A new wave of racism against indigenous peoples is emanating from figures so hallowed they are intimidating to confront. But confront them we must; and recognize their words and deeds for what they are. The mistakes of the past are too egregious. We cannot tolerate their recurrence.
Let’s start with Pope Benedict XVI’s blasphemy in Brazil in May, when he told a group of Latin American and Caribbean bishops that indigenous peoples had welcomed the Roman Catholic Church five centuries ago. According to the pope, “The proclamation of Jesus and of his Gospel did not at any point involve an alienation of the pre-Columbus cultures, nor was it the imposition of foreign culture.” He further indicated his view that the current revival of indigenous religions is a backwards step. After Brazilian Indians expressed outrage at his remarks, the pope publicly acknowledged that colonizers had inflicted violence on indigenous populations, but did not retract or apologize for his earlier statements.
Then there is Australia’s latest response to a sex abuse scandal in its Northern Territory (see “For the Children,” page 6). Its parliament, led by conservative prime minister John Howard, rushed into law a new “tough love” policy that allows the federal government to take control of Aboriginal townships through five-year leases with no plan for compensating traditional owners. The policy also introduces alcohol and pornography bans, and, to reduce the amount of cash available to purchase alcohol, it quarantines welfare payments with no right of appeal (non-Aborigines elsewhere in the country are entitled to appeal if welfare payments are quarantined). The legislation was exempted from the country’s Racial Discrimination Act.
When you read this, the UN General Assembly will have taken action on the Declaration on the Rights of Indigenous Peoples. But during the process, a handful of developed states, particularly New Zealand, Canada, Australia, and Russia, churned up anti-indigenous-rights sentiment among African states to further the developed states’ goal of defeating the declaration. It was an act that smacked of a very sophisticated form of racial discrimination: powerful white governments essentially manipulated black governments to act as agents of discrimination to undermine the rights of indigenous peoples.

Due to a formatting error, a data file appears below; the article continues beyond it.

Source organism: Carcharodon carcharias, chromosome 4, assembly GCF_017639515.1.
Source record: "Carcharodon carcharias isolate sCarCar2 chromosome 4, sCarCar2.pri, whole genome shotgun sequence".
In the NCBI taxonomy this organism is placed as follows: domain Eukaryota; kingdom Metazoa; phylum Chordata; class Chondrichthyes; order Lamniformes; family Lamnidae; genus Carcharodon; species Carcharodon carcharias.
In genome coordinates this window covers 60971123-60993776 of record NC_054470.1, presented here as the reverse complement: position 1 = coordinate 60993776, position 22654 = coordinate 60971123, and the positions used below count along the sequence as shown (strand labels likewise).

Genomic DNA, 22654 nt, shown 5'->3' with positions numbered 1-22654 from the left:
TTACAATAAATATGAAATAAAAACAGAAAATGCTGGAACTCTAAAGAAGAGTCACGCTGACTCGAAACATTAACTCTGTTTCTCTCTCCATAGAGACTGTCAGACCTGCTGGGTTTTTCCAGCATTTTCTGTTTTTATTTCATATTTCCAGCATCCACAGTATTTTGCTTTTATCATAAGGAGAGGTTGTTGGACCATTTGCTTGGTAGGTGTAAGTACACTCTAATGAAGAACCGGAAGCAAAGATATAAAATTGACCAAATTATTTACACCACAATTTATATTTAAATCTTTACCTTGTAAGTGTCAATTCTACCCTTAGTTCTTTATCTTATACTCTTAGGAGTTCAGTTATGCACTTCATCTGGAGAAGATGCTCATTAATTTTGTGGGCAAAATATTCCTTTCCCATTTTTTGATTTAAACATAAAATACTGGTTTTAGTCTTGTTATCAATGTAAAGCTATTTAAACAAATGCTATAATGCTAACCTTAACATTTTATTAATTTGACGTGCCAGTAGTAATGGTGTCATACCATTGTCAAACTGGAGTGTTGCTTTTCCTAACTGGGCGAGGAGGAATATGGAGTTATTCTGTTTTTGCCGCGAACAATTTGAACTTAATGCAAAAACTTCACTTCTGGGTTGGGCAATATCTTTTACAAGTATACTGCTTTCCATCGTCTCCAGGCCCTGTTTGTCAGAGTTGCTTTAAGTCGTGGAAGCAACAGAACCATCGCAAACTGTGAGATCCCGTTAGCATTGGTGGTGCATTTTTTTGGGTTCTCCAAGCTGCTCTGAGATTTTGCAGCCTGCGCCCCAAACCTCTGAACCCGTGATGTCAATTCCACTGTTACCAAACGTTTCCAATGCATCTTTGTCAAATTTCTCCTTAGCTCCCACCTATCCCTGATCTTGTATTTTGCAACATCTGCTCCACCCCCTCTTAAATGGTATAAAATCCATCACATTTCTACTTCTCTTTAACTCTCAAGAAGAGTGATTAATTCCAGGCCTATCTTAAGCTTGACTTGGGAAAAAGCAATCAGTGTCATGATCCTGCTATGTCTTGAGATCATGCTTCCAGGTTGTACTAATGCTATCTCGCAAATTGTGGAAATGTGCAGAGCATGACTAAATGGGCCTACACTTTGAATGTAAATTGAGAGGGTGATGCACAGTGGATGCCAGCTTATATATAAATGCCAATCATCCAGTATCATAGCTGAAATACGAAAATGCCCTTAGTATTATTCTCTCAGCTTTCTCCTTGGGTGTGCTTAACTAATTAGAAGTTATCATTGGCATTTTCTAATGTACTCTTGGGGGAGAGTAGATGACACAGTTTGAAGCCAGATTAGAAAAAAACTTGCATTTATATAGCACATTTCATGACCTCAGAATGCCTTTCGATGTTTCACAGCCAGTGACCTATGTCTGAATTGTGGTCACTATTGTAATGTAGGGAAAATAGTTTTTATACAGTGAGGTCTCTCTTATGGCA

Racial tensions have even marred politics within indigenous communities. In the United States, the Cherokee Nation voted earlier this year to exclude the Cherokee Freedmen. These are black and multiracial Indians who fled slavery and found sanctuary with the tribe and then were forced west with their Cherokee brethren to Oklahoma along the Trail of Tears. Cherokee leaders argue that it is their tribal right to determine who is a member of the tribe. But for the 2,800 disenrolled Freedmen, the decision is a wounding blow to their identity, not to mention their well-being. As a result of the decision they will lose their share of tribal housing, healthcare, voting, and other rights. The decision has sent shudders through mixed-race Indians from other tribes. They worry that Native American tribes have absorbed discriminatory attitudes long directed against them by whites.
In 2001, the world community met in Durban, South Africa, to expand the tools for combating racism in a globalizing world. Racism directed against indigenous peoples was one of the conference’s central concerns. The final conference resolution recognized that indigenous peoples have been victims of discrimination for centuries (take note, Pope Benedict). It emphasized that, in order for indigenous peoples freely to express their own identity and exercise their rights, they should be free from all forms of discrimination (take note, Prime Minister Howard). Further, the resolution asserted that indigenous peoples should fully and equally enjoy all civil, political, economic, social, and cultural rights, as well as the benefits of sustainable development, without compromising their distinctive characteristics or their own initiatives (take note, opponents of the Declaration on the Rights of Indigenous Peoples) and stressed the need for action to overcome persistent racism and related intolerance against them (that includes you, Cherokee Nation).
Racism is insidious and cruel. Its destructive effects extend for generations, even centuries. To stop discrimination in its tracks, those individuals and governments with the highest moral authority must consistently recognize it, condemn it, and affirm the supreme importance of multi-ethnic, multicultural, multilingual societies that respect the rights of indigenous peoples. As South African President Thabo Mbeki implored the delegates at the World Conference against Racism in Durban, we must all work together to rid the world of the demon of racism.